With the 2020 Olympics on an adjusted broadcast schedule and a 13-hour gap along with being held halfway across the globe, hackers have found a new way to get people’s attention.
The black hole of click bait can be enticing for some people wanting an update on Team USA during the Summer Games, but it can also be costly, according to Fortalice Solutions CEO Theresa Payton.
“People used to watch the Olympics on traditional news networks on the TV,” said Payton. “Now, they’re watching on their computers, phones and tablets and it’s not as obvious to see that someone is offering you a free way to watch the Olympics. They’re there trying to get your personal information, if you do that.”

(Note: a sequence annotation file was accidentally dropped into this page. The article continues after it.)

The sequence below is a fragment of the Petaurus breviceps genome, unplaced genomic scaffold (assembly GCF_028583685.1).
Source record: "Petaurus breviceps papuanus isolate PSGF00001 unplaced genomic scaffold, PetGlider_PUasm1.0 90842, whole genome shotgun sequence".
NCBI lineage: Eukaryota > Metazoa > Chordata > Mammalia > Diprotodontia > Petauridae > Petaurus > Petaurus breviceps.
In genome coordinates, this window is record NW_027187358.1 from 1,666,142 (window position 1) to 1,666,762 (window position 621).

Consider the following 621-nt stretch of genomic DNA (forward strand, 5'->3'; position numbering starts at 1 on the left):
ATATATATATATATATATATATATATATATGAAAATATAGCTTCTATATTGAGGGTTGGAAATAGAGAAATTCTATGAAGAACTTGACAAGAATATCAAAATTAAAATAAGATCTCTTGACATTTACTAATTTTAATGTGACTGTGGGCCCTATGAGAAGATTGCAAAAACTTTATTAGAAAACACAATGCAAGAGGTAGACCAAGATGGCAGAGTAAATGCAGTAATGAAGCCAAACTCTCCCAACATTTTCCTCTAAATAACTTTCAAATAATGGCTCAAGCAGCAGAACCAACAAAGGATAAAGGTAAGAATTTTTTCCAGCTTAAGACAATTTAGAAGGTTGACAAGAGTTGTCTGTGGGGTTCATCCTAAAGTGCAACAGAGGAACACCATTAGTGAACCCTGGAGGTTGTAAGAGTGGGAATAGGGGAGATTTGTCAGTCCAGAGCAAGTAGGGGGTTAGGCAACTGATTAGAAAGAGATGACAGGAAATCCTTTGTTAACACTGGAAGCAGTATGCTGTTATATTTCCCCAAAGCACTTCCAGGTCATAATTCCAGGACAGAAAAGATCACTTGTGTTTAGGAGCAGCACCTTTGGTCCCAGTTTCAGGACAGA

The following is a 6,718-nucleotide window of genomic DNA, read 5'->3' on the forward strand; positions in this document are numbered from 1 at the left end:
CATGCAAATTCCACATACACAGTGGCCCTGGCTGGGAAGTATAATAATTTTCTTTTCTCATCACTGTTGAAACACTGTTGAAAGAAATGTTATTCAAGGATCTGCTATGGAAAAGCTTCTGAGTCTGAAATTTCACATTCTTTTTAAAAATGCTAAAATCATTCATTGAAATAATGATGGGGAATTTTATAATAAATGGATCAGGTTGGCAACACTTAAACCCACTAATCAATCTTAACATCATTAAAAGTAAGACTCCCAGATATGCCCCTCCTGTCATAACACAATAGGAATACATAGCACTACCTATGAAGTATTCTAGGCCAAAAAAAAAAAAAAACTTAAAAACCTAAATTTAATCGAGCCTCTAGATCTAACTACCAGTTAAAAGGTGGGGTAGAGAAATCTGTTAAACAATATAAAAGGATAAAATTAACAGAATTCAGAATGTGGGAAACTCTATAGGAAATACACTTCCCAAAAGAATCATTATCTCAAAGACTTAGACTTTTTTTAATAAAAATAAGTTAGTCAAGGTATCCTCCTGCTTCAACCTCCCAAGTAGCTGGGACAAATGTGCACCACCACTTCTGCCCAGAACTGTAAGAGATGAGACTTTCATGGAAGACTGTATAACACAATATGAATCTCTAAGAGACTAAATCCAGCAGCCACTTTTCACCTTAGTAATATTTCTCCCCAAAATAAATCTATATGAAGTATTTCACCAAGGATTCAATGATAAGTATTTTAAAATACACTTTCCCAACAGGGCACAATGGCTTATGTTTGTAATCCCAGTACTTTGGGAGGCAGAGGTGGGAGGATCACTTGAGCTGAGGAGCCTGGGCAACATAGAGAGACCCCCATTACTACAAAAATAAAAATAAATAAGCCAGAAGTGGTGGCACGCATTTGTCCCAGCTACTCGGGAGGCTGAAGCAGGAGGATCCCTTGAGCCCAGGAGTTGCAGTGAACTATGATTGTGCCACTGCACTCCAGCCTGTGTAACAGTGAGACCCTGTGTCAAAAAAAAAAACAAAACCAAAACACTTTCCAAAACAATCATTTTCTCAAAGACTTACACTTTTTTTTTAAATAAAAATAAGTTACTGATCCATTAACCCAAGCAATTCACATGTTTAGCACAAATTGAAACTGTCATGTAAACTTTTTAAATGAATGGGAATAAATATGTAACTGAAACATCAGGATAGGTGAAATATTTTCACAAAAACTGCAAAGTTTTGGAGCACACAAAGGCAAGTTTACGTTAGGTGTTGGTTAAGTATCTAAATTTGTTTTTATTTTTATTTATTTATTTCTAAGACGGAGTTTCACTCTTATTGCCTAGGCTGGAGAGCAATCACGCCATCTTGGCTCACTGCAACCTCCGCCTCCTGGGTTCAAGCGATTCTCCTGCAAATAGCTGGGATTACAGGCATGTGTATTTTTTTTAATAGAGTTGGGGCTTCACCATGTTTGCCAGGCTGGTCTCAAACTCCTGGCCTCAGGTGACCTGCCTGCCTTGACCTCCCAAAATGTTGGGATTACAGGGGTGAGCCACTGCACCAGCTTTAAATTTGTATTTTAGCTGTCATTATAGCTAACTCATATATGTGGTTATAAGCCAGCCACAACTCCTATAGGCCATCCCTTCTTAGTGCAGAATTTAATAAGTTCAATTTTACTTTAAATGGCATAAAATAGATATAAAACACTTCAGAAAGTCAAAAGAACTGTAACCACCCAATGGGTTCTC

She referenced ads on various sites linked to trackers with captions like, “You’ll never believe what THIS athlete did in Tokyo.” It’s the same as targeted spam, says Payton. “Be aware of emails or text messages asking you to click on a link. Don’t do it.”
The average number of people streaming the Olympics has increased from five years ago, creating a situation with people being more vulnerable to potential cyber attacks. Payton’s best advice is know where your content is originating from and never click on any third-party links controlled by an unknown host site.
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